Mindfulness Levels are Associated with Different Leisure Activities
By John M. de Castro, Ph.D.
“we see an increasing amount of people in all sectors of life exploring ways to become more grounded through yoga, diet, and mindfulness. This yearning is making its way into our homes as many of us have searched for practices and experiences to slow down and bring more connection into our family life as well.“ – Elisha Goldstein
We strive for success and achievement. We work for years to attain an academic degree that we can place on our resume and use as the basis for the next entries on our resume revolving around our career. We measure our success by our titles and the wealth we accumulate. Striving to do well in life and make a comfortable living are good things. They can, of course, become a problem when they are overemphasized and become the predominant focus in our lives to the exclusion of the other aspects of life that are the true source of happiness and satisfaction. Mindfulness can help but the relationship of mindfulness to other activities in our lives have not been well explored.
In today’s Research News article “Associations between Leisure Preferences, Mindfulness, Psychological Capital, and Life Satisfaction.” (See summary below or view the full text of the study at: https://www.ncbi.nlm.nih.gov/pmc/articles/PMC8998282/ ) Dirzyte and colleagues recruited healthy adults and had them complete measures of satisfaction with life, psychological capital, mindfulness, and leisure preferences including “watching television”, “book reading”, “spending time in nature”, “spending time with family”, “spending time with friends”, “participating in events”, “going to meditation/yoga classes”, and “other”.
They found that not watching television and spending time with family during free time was associated with higher levels of mindfulness, life satisfaction, and psychological capital. For males, life satisfaction was associated with time spent in nature, mindfulness was associated with book reading, while psychological capital was associated with spending time with family. For females, life satisfaction was associated with spending time with family, mindfulness was associated with not watching television, while psychological capital was associated with spending time with family, participating in events, and spending time in nature.
These results are correlational and no inferences about causation can be made. But it is clear that the association of mindfulness and life satisfaction with leisure activities is complex. different for men and women, and not watching television and spending time with family appear to be particularly improtant.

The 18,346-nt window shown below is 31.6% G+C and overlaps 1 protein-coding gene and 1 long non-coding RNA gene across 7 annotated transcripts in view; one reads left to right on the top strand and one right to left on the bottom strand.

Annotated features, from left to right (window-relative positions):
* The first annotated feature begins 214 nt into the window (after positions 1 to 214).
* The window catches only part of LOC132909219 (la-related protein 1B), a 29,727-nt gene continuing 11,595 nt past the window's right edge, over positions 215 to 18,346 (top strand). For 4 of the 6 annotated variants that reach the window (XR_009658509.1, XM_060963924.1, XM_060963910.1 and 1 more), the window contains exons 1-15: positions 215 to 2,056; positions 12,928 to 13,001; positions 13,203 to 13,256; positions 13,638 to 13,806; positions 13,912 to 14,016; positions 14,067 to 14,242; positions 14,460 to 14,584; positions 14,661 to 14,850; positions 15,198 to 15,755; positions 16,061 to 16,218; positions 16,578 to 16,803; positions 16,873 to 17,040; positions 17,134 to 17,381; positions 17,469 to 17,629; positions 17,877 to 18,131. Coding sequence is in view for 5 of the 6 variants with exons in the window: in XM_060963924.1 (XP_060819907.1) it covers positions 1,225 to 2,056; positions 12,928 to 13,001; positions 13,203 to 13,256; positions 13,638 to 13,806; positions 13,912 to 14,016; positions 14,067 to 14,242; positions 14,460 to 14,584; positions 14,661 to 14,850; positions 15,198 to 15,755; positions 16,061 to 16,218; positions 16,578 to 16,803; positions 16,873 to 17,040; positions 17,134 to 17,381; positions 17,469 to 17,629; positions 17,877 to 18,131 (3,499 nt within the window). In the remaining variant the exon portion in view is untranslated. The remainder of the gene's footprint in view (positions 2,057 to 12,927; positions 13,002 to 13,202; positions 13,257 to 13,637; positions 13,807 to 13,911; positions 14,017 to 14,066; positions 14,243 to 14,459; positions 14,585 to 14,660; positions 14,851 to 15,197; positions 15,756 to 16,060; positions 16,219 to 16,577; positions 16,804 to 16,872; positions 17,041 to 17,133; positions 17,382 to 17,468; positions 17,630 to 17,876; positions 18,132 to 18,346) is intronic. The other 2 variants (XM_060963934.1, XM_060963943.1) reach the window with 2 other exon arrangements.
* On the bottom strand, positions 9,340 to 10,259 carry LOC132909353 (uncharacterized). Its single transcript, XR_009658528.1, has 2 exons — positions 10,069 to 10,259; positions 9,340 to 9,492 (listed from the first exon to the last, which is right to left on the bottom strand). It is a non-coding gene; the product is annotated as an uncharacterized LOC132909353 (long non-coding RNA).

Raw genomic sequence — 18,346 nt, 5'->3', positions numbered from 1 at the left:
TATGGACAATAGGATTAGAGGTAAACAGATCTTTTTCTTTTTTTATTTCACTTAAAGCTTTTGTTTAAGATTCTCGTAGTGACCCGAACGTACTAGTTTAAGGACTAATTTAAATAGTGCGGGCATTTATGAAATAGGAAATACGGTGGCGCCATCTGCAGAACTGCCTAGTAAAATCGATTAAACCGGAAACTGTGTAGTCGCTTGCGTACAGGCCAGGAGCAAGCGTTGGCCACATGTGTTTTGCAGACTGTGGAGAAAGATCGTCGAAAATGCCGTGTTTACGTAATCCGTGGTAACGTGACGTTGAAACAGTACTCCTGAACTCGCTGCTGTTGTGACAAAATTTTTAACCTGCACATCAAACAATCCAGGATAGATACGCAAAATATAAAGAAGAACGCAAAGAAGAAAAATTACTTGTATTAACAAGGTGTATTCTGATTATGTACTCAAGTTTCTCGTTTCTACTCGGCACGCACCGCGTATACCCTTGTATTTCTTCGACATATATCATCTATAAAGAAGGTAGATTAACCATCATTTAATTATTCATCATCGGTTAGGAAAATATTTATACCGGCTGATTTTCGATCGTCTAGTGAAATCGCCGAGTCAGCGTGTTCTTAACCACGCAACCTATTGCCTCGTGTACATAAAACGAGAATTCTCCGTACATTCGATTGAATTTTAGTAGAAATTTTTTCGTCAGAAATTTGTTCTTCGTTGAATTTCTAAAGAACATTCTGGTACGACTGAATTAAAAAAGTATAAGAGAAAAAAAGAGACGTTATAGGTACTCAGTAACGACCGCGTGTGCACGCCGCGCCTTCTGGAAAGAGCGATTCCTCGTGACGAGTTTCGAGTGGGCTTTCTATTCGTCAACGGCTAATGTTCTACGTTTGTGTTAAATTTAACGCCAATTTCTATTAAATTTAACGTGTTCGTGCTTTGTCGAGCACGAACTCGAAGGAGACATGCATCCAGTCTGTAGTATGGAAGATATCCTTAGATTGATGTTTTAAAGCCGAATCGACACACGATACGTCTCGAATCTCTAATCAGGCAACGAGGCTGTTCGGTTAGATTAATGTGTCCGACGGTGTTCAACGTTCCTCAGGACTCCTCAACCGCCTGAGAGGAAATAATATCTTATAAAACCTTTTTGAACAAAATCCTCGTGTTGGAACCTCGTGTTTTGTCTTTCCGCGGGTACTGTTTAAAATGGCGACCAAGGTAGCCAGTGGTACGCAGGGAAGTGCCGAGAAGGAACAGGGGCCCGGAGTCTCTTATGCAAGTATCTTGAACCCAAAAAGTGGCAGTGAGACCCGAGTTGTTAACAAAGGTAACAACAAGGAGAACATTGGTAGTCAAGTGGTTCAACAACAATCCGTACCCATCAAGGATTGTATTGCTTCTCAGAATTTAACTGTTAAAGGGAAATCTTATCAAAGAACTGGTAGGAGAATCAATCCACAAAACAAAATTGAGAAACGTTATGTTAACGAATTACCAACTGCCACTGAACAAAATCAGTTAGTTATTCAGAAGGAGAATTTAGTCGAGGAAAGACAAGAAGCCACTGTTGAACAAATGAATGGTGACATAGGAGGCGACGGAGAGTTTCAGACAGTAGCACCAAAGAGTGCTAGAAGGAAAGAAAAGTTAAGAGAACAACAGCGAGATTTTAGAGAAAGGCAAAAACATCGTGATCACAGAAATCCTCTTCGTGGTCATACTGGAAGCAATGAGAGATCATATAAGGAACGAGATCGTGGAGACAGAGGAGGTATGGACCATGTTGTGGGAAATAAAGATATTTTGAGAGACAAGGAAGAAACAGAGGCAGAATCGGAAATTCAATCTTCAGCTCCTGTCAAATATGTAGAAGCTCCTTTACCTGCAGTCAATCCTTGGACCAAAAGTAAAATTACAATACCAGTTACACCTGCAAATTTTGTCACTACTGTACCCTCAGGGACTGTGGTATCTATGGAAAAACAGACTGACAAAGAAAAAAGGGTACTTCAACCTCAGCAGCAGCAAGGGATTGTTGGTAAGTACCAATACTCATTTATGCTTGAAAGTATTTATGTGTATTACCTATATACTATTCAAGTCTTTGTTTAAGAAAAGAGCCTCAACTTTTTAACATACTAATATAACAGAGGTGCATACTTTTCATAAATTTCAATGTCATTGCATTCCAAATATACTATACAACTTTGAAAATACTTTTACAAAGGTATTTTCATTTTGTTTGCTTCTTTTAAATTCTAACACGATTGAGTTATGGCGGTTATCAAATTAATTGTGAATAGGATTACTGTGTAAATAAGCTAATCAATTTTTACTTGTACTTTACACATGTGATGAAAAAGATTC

“see if you can simplify your life in certain ways. If you fill up all your time, you won’t have any. Simplifying may mean prioritizing the things that you have to versus what you want to do. “ – Integrated Stress Management
CMCS – Center for Mindfulness and Contemplative Studies
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Dirzyte, A., Patapas, A., & Perminas, A. (2022). Associations between Leisure Preferences, Mindfulness, Psychological Capital, and Life Satisfaction. International journal of environmental research and public health, 19(7), 4121. https://doi.org/10.3390/ijerph19074121
This study intended to explore which leisure preferences contribute to mindfulness, psychological capital, and life satisfaction and assess whether mindfulness, psychological capital, and life satisfaction are associated with different leisure preferences. This study applied the Satisfaction with Life Scale (SWLS), the Psychological Capital Questionnaire (PCQ-12), the Mindful Attention Awareness Scale (MAAS), and the instrument to evaluate the prevalence of leisure preferences. A sample consisted of 586 participants, 104 males and 478 females. The mean age of participants was 42.06, SD = 13.29. The results show that respondents who did not spend free time watching television scored higher on life satisfaction, mindfulness, and psychological capital. Participants who preferred attending events scored higher on life satisfaction and psychological capital. Participants who preferred spending time with family as a leisure preference scored significantly higher on life satisfaction, mindfulness, and psychological capital, including PsyCap overall, PsyCap work, PsyCap relationship, and PsyCap health. The findings also reveal that time spent with family is significantly associated with life satisfaction. Besides, males’ life satisfaction was significantly associated with time spent in nature, while females’ satisfaction was associated with spending time with family and participating in events. Males’ mindfulness was significantly associated with book reading, and females’ mindfulness was associated with not watching television. Males’ psychological capital was significantly associated with spending time with family and book reading, and females’ psychological capital was associated with not watching television but spending time with family, participating in events, and spending time in nature. The findings also showed that mindfulness mediated the link between watching television and life satisfaction, and psychological capital mediated links between spending time with family, participating in events, and life satisfaction. The findings demonstrate that life satisfaction is also significantly associated with spending time with family as a leisure preference. This study also revealed a significant negative association between age and spending time with friends or family, evidencing the possible loneliness of elderly respondents. Due to limitations of this study, including sample size and characteristics, cultural context, and research design, the research findings would preferably be regarded thoughtfully.